Capt. Vincent Greany, the 9th Precinct’s freshly minted top cop, was peppered with complaints last night about persistent quality of life offenses ranging from noisy rooftop parties to an excess of rats. In turn, he asked East Villagers for help finding someone who shot a 24-year-old in Alphabet City early yesterday morning.
“A young man got shot at around 2:30 in the morning,” the new commanding officer told about 50 residents during the precinct’s final community council meeting before summer break. “We don’t have a suspect and need your help. You’re the eyes and ears of your neighborhood.”
According to a police spokesperson, the victim was riding a bike in a group when an unidentified assailant shot him in the torso outside of NYCHA’s Bracetti Plaza on 279 E. 4th Street, near Avenue C. He was transported to Bellevue Hospital and is expected to survive but is not cooperating with police.
More than half an hour passed before Greany brought up the shooting. He started his remarks by commenting on the “devastating” mass shootings at a gay bar in Orlando and noting that there will be a heavier police presence at this year’s Pride parade.
From there, residents raised issues that were closer to home, starting with a rat infestation in a city-owned parking lot right across from the station house on East 5th Street. “They’re like an army of rats,” said Carol Puttree, a longtime resident of the block. “Do you have any plans for containing the garbage in the precinct?”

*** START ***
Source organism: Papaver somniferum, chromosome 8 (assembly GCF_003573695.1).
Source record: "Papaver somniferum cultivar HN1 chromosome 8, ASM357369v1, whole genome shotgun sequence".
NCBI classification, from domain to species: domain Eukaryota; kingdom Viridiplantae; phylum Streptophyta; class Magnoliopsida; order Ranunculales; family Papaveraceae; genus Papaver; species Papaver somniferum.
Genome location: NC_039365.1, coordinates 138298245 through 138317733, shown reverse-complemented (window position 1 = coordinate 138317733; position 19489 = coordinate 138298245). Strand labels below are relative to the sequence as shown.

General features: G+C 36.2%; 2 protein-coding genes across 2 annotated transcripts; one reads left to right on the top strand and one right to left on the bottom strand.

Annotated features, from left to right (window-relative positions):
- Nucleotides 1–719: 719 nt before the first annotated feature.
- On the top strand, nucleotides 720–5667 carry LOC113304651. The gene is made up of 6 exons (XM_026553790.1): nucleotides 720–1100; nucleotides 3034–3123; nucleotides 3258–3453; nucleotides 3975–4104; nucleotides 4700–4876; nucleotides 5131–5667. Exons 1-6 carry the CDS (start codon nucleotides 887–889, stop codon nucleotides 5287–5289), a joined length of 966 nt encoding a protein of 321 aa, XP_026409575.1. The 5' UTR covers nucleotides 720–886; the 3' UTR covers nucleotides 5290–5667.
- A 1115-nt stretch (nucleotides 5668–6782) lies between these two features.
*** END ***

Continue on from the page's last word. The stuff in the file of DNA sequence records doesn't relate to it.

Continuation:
Attendees also railed about loud music at an apartment complex at 205 Avenue A, where the owner has hired a law firm and a contact person to work with residents. One man said his children were fearful of “13- and 14-year-old kids” running wild in the neighborhood, “using profanities and running with other kids who use marijuana. Some of these kids broke an awning in a store.”
Greany said there will be additional resources on the weekends to deal with parties and barbecues. He noted that there were 103 crimes reported in the precinct over the last 28 days. “We had 12 robberies and out of those 12, we had seven of people who knew the person taking things, so that reduced my anxiety,” he said. “Crime-wise, since I’ve been here, there’s been a lot of property theft. Cell phone theft. Identity Theft. Pay attention to who you give your credit card to. That’s what’s driving crime in this neighborhood. You have to protect your property.”
Greany, who arrived at the 9th last week from an organized crime unit, succeeds Deputy Inspector Peter J. Venice, who was promoted to lead the Midtown North Precinct on 54th Street.